Meloni: The European left branded Poland and Hungary as the ‘bad guys of Europe’

By Dénes Albert
4 Min Read

By attacking Poland and Hungary, the Italian left is diverting attention from the most urgent problems in the European Union, said Giorgia Meloni, president of the conservative Brothers of Italy party (FdI), who made the comments while debating with her number one political rival, Enrico Letta, secretary general of the Democratic Party (PD), on the Corriere della Sera internet television channel on Monday.

Regarding the European Union, Giorgia Meloni believes that anyone who tries to formulate constructive criticism will immediately be called a sovereignist and anti-European. However, recent years have pointed out the weak points of the EU, first with the coronavirus epidemic and then as a result of the shock caused by the war in Ukraine. Meloni said that the EU should deal with the really important issues, as Europe is currently a “political dwarf and bureaucratic giant,” while it should be the other way around.

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She also noted that the left calls Poland and Hungary “the bad guys of Europe,” while it is Germany that refuses to enact a gas price cap due to its advantageous contracts concluded with Russia, with which Berlin buys gas at a third of the price compared to Italy.

Giorgia Meloni said the left brings up Hungary with its 10 million people as a permanent point of criticism while not saying a word about Germany, which defines the European economy, since Chancellor Olaf Scholz is a socialist. Meloni called the Italian left’s attack on Eastern European countries unacceptable. According to the left, these countries are “second-class,” with Meloni quoting Letta’s recent statements from last week in which he said Hungary and Poland were “second-class EU nations.”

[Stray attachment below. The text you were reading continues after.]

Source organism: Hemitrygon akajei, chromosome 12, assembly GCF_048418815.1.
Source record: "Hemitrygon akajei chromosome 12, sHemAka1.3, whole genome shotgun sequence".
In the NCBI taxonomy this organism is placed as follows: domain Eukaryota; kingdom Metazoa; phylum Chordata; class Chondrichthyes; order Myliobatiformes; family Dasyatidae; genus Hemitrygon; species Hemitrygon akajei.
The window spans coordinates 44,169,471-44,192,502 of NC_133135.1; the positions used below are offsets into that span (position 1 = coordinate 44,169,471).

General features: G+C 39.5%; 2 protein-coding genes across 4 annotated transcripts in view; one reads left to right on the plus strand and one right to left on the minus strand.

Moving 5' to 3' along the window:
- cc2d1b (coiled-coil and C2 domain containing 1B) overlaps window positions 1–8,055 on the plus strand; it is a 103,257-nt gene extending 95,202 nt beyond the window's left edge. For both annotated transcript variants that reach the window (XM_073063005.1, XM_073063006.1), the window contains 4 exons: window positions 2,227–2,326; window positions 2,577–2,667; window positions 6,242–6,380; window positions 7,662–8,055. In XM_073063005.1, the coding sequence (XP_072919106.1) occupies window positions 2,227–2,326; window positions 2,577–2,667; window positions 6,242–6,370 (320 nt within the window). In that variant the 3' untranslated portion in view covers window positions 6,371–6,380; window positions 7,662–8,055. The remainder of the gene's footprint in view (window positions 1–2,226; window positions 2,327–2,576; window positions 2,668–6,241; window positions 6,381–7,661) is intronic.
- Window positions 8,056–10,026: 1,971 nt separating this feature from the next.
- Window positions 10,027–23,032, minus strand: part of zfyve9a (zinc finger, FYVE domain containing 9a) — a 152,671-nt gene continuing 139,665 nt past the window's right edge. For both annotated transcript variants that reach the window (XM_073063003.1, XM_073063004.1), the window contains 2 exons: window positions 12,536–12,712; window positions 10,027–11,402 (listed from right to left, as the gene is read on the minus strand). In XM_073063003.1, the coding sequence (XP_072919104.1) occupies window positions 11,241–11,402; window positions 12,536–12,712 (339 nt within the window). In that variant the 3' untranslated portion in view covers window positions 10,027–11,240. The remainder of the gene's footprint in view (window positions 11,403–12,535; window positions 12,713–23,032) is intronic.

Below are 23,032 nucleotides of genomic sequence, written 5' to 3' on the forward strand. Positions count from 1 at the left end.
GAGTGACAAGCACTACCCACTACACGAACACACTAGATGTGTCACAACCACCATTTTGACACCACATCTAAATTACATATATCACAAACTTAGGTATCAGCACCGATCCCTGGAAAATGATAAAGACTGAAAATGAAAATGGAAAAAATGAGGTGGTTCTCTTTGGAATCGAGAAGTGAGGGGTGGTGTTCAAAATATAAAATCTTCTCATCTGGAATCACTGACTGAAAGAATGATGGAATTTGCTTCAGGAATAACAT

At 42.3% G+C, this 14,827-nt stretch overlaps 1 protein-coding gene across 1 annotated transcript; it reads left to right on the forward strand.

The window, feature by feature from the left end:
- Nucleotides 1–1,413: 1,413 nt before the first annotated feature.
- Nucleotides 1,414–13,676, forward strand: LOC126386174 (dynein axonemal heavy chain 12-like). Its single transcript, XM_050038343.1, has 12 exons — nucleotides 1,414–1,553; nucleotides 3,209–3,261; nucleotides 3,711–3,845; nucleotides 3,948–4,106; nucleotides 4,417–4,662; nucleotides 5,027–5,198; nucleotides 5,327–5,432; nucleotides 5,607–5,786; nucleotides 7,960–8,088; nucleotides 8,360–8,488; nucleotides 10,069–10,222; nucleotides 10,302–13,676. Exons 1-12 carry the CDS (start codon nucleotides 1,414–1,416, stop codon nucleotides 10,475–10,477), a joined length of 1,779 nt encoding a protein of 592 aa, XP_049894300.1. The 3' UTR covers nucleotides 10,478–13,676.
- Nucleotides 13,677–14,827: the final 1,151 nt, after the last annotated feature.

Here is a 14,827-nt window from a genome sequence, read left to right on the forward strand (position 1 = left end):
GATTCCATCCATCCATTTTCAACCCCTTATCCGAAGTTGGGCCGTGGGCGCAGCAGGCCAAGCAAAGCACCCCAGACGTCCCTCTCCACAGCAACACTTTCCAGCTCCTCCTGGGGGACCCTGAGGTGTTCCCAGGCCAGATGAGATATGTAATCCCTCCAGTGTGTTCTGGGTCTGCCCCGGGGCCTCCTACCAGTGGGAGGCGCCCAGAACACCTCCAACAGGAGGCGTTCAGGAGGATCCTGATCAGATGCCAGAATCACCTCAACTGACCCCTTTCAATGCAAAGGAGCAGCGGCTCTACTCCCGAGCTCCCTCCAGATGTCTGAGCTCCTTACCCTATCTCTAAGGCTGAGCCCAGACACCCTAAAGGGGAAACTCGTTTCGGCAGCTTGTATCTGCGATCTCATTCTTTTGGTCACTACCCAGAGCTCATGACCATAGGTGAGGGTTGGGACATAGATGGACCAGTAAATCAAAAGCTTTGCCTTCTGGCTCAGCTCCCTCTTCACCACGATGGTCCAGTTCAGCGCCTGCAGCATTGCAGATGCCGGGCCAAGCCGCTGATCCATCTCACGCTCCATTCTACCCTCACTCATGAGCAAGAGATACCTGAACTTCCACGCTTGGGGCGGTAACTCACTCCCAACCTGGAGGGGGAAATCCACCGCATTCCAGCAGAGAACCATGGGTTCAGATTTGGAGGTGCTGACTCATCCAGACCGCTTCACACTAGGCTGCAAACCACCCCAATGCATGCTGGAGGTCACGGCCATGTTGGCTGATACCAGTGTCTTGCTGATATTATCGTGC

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According to Meloni, the Polish and Hungarian governments were right to oppose migrant quotas, with many of the illegal migrants arriving in Italy without inspection. The right-wing politician added that France and Germany were the first to turn back illegal immigrants from Italy.

As a solution, she called for an EU naval blockade against migrants crossing the Mediterranean Sea.

“We cannot allow traffickers to decide who enters our country,” said Meloni.

According to the latest polls, Meloni’s FdI party stands at around 25 percent, and the right-wing coalition it leads stands at 46 percent. The PD has slightly more than 20 percent support, while its alliance does not reach 30 percent.

Meloni has been drawing large crowds at demonstrations across Italy, with her latest rally in Milan attracting thousands.

Political analysts believe it is likely that she will be the next prime minister of Italy — and the first female prime minister in the nation’s history. However, the EU greatly fears Meloni taking power due to her position on migration, LGBT issues, and the traditional family unit, as well as her stance on countries like Hungary and Poland.

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